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Kaun banega COSC or Chairman of the Chiefs of Staffs Committee?

Sandeep Unnithan
Sandeep UnnithanJun 03, 2019 | 20:47

Kaun banega COSC or Chairman of the Chiefs of Staffs Committee?

Without a mandate and clearly defined executive powers, the permanent COSC may just remain a ceremonial post of little consequence.

Navy Chief Admiral Sunil Lanba retired on May 31, 2019, handing over the command of the Indian Navy to his successor, Admiral Karambir Singh Nijjer — who will be in office till November 2021.

Lanba is also the outgoing Chairman of the Chief of Staff Committee (COSC) and enjoyed two years and five months as Chairman of the Chiefs of Staffs Committee (COSC).

This was one of the longest such tenures for a post occupied by the senior-most service chief. The next two incumbents will hold the post only for four months and three months respectively.

pti12_3_2018_000060b_060319023550.jpgFormer Navy Chief Admiral Sunil Lanba enjoyed one of the longest tenures as Chairman of the Chief of Staff Committee (COSC). (Photo: PTI)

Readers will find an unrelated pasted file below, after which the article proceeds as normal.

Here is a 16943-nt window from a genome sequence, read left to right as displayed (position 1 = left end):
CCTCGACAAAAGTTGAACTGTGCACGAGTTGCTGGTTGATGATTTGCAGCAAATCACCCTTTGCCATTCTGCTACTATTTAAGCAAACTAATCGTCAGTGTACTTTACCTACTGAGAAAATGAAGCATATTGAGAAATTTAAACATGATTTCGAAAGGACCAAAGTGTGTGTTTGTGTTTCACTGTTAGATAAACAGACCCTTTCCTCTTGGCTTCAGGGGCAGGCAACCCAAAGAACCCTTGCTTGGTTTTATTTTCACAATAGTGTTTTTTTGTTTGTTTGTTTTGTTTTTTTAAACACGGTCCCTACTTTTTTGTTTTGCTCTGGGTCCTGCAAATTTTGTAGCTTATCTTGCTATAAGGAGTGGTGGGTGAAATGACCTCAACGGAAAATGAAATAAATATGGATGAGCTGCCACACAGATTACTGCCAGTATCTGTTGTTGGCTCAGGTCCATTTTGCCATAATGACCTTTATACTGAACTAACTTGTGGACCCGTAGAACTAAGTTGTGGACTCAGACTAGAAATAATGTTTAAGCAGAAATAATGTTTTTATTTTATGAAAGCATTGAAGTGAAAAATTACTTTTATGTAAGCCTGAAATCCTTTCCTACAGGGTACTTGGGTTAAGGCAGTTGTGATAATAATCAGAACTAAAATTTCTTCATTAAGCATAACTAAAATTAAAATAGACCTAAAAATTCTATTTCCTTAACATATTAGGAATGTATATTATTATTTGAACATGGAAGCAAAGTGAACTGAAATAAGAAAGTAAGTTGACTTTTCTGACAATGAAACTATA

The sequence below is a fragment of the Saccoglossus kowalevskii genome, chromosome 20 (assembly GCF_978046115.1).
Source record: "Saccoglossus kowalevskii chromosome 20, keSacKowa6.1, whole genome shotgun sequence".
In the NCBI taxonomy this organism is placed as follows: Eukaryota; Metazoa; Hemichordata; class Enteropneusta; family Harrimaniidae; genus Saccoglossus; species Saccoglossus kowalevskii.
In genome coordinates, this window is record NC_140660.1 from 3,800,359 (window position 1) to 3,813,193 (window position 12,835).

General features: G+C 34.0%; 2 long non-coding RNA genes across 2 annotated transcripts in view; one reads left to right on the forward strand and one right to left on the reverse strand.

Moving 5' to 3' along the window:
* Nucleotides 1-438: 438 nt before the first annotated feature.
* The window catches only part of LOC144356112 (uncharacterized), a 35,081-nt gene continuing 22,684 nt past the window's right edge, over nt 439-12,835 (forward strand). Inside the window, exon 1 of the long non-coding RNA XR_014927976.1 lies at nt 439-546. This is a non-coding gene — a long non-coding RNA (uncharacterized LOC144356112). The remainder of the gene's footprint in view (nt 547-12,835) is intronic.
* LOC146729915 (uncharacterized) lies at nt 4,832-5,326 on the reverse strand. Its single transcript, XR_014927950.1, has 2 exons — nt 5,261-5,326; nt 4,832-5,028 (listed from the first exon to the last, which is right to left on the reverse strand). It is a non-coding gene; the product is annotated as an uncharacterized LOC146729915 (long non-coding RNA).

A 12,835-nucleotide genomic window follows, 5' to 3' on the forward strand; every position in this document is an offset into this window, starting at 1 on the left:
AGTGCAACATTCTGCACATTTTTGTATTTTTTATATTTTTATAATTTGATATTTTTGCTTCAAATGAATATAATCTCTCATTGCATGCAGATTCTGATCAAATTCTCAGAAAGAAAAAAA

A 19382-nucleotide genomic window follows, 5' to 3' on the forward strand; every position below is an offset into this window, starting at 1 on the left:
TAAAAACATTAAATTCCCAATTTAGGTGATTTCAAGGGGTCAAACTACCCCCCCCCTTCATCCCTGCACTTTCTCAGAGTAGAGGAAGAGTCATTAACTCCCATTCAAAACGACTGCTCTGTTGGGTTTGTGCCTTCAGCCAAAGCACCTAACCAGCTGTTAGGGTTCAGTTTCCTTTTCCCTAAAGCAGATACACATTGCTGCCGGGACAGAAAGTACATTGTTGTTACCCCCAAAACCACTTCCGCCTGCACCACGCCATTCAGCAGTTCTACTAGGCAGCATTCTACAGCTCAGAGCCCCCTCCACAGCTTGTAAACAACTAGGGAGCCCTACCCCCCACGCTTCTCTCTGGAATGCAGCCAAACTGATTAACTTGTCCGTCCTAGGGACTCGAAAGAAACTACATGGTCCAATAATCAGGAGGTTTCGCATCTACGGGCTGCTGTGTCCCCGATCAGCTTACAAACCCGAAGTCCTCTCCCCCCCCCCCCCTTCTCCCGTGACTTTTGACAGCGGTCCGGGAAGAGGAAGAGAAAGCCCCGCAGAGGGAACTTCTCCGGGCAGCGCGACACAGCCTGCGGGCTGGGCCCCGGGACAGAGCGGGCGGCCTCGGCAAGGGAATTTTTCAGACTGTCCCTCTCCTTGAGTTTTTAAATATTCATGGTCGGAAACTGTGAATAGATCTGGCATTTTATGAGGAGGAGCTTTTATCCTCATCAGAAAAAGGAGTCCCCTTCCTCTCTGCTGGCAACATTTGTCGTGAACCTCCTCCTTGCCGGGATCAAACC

Air Chief Marshal BS Dhanoa, who took over as COSC from Admiral Lanba, retires on September 30. He will hand the baton over to Army Chief General Bipin Rawat.

Meanwhile, General Rawat retires on December 31, 2019. The buzz in South Block is that this revolving door could stop if the government decides to appoint a permanent COSC this year — in which case, either Air Chief Marshal Dhanoa or General Rawat could become the first permanent occupants of this post with a two-year tenure beyond their retirement.

indian-defence-force_060319023844.jpegFormer Navy Chief Admiral Sunil Lanba flanked by Army Chief General Bipin Rawat and Air Chief Marshal BS Dhanoa. (Photo: PTI)

The next seniormost officer in either the Army or Air Force would then be appointed as service chief. The proposal for the permanent COSC, a four-star, single-point military adviser to the government, was forwarded in 2018 after the armed forces reached a rare consensus.

This post also meant to drive acquisitions and jointmanship among the services was first recommended by the Naresh Chandra Committee in 2012. It is being seen as a halfwayhouse to a five-star appointment like the Chief of Defence Staff recommended by a Group of Ministers in the Kargil Review Committee (2000).

But without a mandate and clearly defined executive powers, the permanent COSC may remain a ceremonial post of little consequence.

(Courtesy of Mail Today)

Last updated: June 03, 2019 | 20:47
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